“And you know,” he said, kissing her on both cheeks, “that I would refuse to let you take my place.”
Tears welled up in her eyes again, and she pulled him closer, hugging him so tightly, he had difficulty breathing.
They were still wrapped in each other’s arms when the entrance flap to the tent was swept back and Jörmundur entered, along with two of the Nighthawks. Katrina disengaged herself from Roran, curtsied to Jörmundur, and then, without a word, slipped out of the tent.
Jörmundur extended a hand toward Roran. “It’s time.”
Nodding, Roran rose and allowed Jörmundur and the guards to escort him to the whipping post outside. Row after row of the Varden boxed in the area around the post, every man, woman, dwarf, and Urgal standing with stiff spines and squared shoulders. After his initial glimpse of the assembled army, Roran gazed off toward the horizon and did his best to ignore the onlookers.
The two guards lifted Roran’s arms above his head and secured his wrists to the crossbeam of the whipping post. While they did, Jörmundur walked around in front of the post and held up a leather-wrapped dowel. “Here, bite down on this,” he said in a low voice. “It will keep you from hurting yourself.” Grateful, Roran opened his mouth and allowed Jörmundur to fit the dowel between his teeth. The tanned leather tasted bitter, like green acorns.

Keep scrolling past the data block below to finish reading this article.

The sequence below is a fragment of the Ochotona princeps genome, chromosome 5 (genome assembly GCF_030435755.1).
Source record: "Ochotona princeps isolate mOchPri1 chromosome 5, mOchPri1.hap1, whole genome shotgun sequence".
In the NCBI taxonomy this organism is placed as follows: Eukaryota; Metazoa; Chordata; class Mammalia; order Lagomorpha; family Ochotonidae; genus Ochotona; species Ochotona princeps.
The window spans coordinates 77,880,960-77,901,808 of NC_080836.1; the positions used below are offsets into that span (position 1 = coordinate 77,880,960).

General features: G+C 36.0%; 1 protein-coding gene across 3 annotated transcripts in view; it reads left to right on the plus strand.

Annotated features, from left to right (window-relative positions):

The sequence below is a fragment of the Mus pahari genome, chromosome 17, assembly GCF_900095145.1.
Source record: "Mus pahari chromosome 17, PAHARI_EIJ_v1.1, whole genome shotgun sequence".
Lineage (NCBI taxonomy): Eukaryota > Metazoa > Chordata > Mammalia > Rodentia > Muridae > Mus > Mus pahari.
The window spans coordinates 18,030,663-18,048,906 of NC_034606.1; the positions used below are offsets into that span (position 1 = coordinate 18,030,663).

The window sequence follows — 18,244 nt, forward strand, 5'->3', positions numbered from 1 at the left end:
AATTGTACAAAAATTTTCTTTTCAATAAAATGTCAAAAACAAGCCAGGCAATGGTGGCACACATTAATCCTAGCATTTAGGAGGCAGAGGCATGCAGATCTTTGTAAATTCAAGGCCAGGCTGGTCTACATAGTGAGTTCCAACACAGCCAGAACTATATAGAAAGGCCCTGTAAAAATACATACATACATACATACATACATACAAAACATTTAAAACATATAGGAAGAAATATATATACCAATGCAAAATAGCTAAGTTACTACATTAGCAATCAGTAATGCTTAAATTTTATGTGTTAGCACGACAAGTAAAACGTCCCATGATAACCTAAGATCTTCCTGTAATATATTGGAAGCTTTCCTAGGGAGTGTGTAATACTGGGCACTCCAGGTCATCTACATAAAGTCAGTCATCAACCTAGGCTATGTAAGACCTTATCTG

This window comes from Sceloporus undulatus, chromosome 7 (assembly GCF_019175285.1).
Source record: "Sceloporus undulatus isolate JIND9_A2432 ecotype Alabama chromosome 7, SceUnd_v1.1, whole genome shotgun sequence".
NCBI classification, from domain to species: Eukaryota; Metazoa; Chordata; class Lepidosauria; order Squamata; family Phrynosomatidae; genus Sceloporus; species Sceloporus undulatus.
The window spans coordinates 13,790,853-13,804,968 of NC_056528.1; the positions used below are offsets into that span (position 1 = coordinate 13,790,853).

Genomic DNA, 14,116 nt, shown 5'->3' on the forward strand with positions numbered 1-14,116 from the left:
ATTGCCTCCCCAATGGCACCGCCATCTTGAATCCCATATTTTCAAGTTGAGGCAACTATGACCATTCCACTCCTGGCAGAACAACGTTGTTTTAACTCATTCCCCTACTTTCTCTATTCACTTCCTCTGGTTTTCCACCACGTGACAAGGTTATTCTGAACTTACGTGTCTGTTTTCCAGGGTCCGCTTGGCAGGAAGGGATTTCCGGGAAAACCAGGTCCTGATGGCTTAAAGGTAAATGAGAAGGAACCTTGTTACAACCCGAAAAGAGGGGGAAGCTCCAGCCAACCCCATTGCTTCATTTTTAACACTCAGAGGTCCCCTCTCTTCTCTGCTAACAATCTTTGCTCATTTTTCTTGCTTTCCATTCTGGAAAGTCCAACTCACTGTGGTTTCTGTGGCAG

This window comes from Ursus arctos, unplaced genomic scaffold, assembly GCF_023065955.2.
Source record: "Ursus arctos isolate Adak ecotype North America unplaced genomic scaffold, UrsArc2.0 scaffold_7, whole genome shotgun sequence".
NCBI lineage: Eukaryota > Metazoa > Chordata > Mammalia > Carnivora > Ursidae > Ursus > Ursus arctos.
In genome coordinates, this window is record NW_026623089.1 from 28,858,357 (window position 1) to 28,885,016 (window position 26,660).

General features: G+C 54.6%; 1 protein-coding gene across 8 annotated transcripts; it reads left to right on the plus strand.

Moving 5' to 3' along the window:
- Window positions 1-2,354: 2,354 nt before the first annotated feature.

Then a horn and a drumroll sounded, and Jörmundur read out the charges against Roran, and the guards cut off Roran’s sackcloth shirt.
He shivered as the cold air washed across his bare torso.
An instant before it struck, Roran heard the whip whistling through the air.
It felt as if a rod of hot metal had been laid across his flesh. Roran arched his back and bit down on the dowel. An involuntary groan escaped him, although the dowel muffled the sound so he thought no one else heard.
“One,” said the man wielding the whip.
The shock of the second blow caused Roran to groan again, but thereafter he remained silent, determined not to appear weak before the whole of the Varden.
The whipping was as painful as any of the numerous wounds Roran had suffered over the past few months, but after a dozen or so blows, he gave up trying to fight the pain and, surrendering to it, entered a bleary trance. His field of vision narrowed until the only thing he saw was the worn wood in front of him; at times, his sight flickered and went blank as he drifted into brief spates of unconsciousness.
After an interminable time, he heard the dim and faraway voice intone, “Thirty,” and despair gripped him as he wondered, How can I possibly withstand another twenty lashes? Then he thought of Katrina and their unborn child, and the thought gave him strength.
Roran woke to find himself lying on his stomach on the cot inside the tent he and Katrina shared. Katrina was kneeling next to him, stroking his hair and murmuring in his ear, while someone daubed a cold, sticky substance over the stripes on his back. He winced and stiffened as the anonymous person poked a particularly sensitive spot.